Examining The Relationship Between Community College Engagement Practices And African American Male Intentions To Complete
MetadataShow full item record
Type of WorkText
DepartmentCommunity College Leadership Program
ProgramDoctor of Education
RightsThis item is made available by Morgan State University for personal, educational, and research purposes in accordance with Title 17 of the U.S. Copyright Law. Other uses may require permission from the copyright owner.
SubjectsAfrican American studies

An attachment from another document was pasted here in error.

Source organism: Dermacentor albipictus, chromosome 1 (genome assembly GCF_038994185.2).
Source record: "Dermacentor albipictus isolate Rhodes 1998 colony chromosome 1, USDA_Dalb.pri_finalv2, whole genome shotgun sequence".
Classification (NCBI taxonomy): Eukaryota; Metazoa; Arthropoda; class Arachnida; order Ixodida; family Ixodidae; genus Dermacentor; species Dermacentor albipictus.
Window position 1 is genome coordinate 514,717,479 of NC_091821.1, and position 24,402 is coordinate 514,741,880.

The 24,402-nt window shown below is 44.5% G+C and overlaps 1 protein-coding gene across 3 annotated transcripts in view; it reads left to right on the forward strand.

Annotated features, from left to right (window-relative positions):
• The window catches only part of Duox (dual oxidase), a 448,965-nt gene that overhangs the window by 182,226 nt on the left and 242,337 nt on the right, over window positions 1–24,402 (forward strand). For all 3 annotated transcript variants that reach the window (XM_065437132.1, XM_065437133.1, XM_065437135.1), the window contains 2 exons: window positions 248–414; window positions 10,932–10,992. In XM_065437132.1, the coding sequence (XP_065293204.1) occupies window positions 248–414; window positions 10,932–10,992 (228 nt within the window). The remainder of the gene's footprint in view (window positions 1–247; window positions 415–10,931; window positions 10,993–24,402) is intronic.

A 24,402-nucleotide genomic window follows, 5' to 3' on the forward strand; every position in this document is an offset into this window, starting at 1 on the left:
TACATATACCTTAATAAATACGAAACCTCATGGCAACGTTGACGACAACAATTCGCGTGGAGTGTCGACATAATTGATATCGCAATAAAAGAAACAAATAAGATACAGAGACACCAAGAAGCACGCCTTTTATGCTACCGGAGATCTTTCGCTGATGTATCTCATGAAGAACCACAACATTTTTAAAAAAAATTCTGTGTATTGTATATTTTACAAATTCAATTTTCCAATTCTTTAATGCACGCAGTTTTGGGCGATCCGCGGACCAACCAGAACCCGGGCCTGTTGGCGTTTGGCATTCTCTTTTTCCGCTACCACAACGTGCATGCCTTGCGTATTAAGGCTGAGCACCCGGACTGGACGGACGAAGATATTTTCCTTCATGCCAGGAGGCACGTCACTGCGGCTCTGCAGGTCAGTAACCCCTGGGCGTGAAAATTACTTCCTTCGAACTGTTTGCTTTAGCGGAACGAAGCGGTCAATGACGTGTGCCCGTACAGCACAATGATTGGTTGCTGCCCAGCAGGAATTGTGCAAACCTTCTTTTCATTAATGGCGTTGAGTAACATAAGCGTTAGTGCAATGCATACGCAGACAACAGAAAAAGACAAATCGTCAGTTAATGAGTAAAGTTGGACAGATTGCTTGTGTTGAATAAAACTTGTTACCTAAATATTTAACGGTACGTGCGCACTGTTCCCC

The community college graduation rates of African American males continue to be the lowest of all racial and ethnic groups (Wood & Turner, 2011). While most research on graduation rates has been conducted at the four-year university level, this study focuses on African American males at the community college level. This issue is examined through the theoretical lens of the Socio-Ecological Outcomes model (SEO) (Wood, Harris & White, 2015) which identifies the connections between community college students' backgrounds, societal factors, and the domains necessary for student success and the Student Engagement Theory as summarized by Kuh (2009). The SEO model and the Student Engagement Theory identify practices that lead to student success and encourage a dialogue regarding what institutional practices improve engagement for African American male community college students. The purpose of this quantitative study was to determine what engagement practices, as measured by the SENSE benchmarks, (Early Connections, Engaged Learning, Academic and Social Support Network, High Expectations and Aspirations, Clear Academic Plan and Pathway, and Effective Track to College Readiness) undertaken by community colleges were most statistically significant predictors of African American males' intentions to complete college. Additionally, the study sought to determine if there was a significant relationship between full-time and less than full-time student status and African American male intention to complete. This study utilized data from 5206 African American male community college students who participated in the 2014 cohort of the Survey of Entering Student Engagement (SENSE) administered by the Center for Community College Student Engagement (CCCSE) at the University of Texas. All of the SENSE benchmarks are significantly positively correlated with intention to complete. However, among the benchmarks only High Expectations, Engaged Learning, and Academic and Social Support Network were unique predictors and of these predictors the strongest predictor was Engaged Learning. The findings regarding full-time versus less than full-time student status and intention to complete among African American male community college students yielded no significant differences. The findings of this study can inform institutional policies and practices that can improve the engagement of African American males in community college ultimately leading to student success.